"Typewriter" by Rèlme Divingu (420 words)
This is far and away the shortest of the stories in this issue and also one with the most directed focus. The story is told as a talk-show in the future, where more and more people are trying to integrate with machines, with artificial intelligences and programs and things like that. The main idea of the story is about using computers to aide in the creative writing process, where certain parts of the story can be filled in by algorithm and code rather than human cognition. It’s an idea that’s common in science fiction and especially now that such programs are getting more and more sophisticated. And the idea of computer-derived creative fiction isn’t farfetched. It speaks to a changing way that we experience fiction, a change that is already underway. The role of the writer has shifted over time, after all, and there’s a lot more performance surrounding it (through social media and such) than there has been. Throw in that a lot of the stories we tell can be interactive with the audience and the idea of a computer helping people write stories seems inevitable. The real question is how that will be monetized and made into some sort of new normal. But I’m getting ahead of the story, which imagines this world and new invention and then leaves it for the reader to figure out the implications, to imagine what this might be like. Is it a loss? Or is this progress? It’s a fascinating little story and well worth checking out!
"Underworld 101" by Mame Bougouma Diene (5113 words)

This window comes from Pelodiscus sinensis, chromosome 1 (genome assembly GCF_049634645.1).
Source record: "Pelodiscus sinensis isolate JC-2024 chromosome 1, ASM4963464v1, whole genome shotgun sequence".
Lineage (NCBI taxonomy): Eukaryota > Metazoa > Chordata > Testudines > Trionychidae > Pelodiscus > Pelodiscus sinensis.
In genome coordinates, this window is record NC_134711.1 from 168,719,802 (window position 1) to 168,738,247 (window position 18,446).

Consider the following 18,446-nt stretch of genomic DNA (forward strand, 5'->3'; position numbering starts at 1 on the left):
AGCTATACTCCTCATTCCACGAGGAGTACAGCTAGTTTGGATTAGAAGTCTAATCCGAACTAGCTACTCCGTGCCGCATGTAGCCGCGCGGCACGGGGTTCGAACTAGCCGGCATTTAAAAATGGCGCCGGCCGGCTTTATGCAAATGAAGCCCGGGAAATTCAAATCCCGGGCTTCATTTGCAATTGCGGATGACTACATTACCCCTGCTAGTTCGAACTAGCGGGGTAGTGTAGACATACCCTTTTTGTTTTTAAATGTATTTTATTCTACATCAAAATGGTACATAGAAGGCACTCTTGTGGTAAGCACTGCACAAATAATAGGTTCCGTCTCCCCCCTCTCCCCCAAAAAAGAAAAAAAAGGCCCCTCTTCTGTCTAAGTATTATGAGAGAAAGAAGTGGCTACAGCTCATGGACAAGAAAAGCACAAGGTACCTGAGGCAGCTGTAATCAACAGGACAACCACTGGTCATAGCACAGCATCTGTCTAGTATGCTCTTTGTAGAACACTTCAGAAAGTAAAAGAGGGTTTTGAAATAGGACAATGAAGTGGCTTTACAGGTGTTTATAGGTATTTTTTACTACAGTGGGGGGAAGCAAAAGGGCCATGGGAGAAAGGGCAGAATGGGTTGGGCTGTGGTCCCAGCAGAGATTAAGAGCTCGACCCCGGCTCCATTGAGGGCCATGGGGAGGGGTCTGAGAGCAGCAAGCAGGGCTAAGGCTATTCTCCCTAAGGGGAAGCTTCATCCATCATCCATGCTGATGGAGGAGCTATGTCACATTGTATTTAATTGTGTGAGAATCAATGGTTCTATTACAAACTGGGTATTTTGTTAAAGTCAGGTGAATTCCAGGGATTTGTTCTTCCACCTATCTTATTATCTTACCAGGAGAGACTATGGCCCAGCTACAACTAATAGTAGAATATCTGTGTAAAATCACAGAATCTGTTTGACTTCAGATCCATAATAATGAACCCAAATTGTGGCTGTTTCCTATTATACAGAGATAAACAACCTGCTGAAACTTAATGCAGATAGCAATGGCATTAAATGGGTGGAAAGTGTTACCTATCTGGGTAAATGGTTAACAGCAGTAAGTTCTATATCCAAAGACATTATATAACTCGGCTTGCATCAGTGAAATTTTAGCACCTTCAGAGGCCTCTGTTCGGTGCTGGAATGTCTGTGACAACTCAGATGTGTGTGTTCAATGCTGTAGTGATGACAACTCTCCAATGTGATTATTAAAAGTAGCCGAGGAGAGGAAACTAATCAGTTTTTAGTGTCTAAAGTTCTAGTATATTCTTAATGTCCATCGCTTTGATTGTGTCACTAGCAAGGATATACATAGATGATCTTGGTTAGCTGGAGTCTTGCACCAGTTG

This story seems like a fitting way to close out the issue, as it returns to the horror that has carried through most of the stories. And, further, it is a piece that blurs the line between the main character of the story and the author, both of them Mame Bougouma Diene. The world-building here is intense and decidedly dark, a world of vast overpopulation where humanity is split between the surface and the Underground, where supposedly half the population lives. Bougouma in the story is a student in a university, or so he thinks, the world he inhabits full of holes in his memory, in the shapes of people that he knows. The school progresses as schools do, but there’s a sense that things aren’t quite right, that there’s this mix of magic and technology, that his world isn’t really what it seems. It’s something that he can’t count on other people to help with, because everyone else seems solid. But there’s the feeling that I got from the piece of this building dread. The world is one of vast inequality where Bougouma thinks that he might have a chance of escaping a difficult upbringing, but in a place where a great number of people become food, that hope seems just a bit doomed. Things seem almost too good, even when they seem awful, and Bougouma is haunted by the idea of his brother, who everyone seems to see and yet who never seems to appear. The story is broken up by small snippets of his brother trying to better himself, taking virtual classes, and as the piece progresses the nature of everything begins to intersect and bleed together. Reality and fiction crash in a way that moves beyond the main character, that moves into this entire world, into the nature of Bougouma’s struggles. The story seems to ask how life ignoring the injustices going on isn’t a sort of illusion, isn’t something pointed and dangerous, where you think you’re getting out, rising up, when in reality you’re sliding down a chute to…well, that would be telling. It’s a moving and beautifully imagined story that builds a great sense of paranoia and fear and then implies that even that might not be enough. It’s a wonderful read and a great cap to a fine issue!